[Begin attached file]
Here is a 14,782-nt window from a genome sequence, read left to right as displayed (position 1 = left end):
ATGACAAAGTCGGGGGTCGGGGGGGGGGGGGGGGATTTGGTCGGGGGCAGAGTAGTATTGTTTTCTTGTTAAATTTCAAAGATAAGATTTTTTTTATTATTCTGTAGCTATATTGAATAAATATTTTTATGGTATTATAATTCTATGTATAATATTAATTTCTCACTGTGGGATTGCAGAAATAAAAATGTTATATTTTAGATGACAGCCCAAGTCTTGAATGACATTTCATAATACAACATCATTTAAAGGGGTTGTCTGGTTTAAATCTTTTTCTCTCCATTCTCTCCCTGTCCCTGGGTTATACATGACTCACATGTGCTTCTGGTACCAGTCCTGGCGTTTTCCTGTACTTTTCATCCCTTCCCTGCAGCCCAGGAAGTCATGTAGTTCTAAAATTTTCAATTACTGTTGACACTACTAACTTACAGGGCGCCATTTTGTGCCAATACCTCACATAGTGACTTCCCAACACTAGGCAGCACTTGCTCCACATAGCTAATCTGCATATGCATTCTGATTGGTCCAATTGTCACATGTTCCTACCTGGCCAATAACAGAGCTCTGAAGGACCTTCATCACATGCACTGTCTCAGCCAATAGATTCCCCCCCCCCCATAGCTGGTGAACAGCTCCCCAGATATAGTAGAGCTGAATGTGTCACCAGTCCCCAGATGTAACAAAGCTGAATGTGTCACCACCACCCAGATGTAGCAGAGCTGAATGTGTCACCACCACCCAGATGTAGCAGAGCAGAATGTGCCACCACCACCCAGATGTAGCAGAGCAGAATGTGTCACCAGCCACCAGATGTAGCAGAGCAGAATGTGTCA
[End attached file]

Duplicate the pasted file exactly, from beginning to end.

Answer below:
Here is a 14,782-nt window from a genome sequence, read left to right as displayed (position 1 = left end):
ATGACAAAGTCGGGGGTCGGGGGGGGGGGGGGGGATTTGGTCGGGGGCAGAGTAGTATTGTTTTCTTGTTAAATTTCAAAGATAAGATTTTTTTTATTATTCTGTAGCTATATTGAATAAATATTTTTATGGTATTATAATTCTATGTATAATATTAATTTCTCACTGTGGGATTGCAGAAATAAAAATGTTATATTTTAGATGACAGCCCAAGTCTTGAATGACATTTCATAATACAACATCATTTAAAGGGGTTGTCTGGTTTAAATCTTTTTCTCTCCATTCTCTCCCTGTCCCTGGGTTATACATGACTCACATGTGCTTCTGGTACCAGTCCTGGCGTTTTCCTGTACTTTTCATCCCTTCCCTGCAGCCCAGGAAGTCATGTAGTTCTAAAATTTTCAATTACTGTTGACACTACTAACTTACAGGGCGCCATTTTGTGCCAATACCTCACATAGTGACTTCCCAACACTAGGCAGCACTTGCTCCACATAGCTAATCTGCATATGCATTCTGATTGGTCCAATTGTCACATGTTCCTACCTGGCCAATAACAGAGCTCTGAAGGACCTTCATCACATGCACTGTCTCAGCCAATAGATTCCCCCCCCCCCATAGCTGGTGAACAGCTCCCCAGATATAGTAGAGCTGAATGTGTCACCAGTCCCCAGATGTAACAAAGCTGAATGTGTCACCACCACCCAGATGTAGCAGAGCTGAATGTGTCACCACCACCCAGATGTAGCAGAGCAGAATGTGCCACCACCACCCAGATGTAGCAGAGCAGAATGTGTCACCAGCCACCAGATGTAGCAGAGCAGAATGTGTCA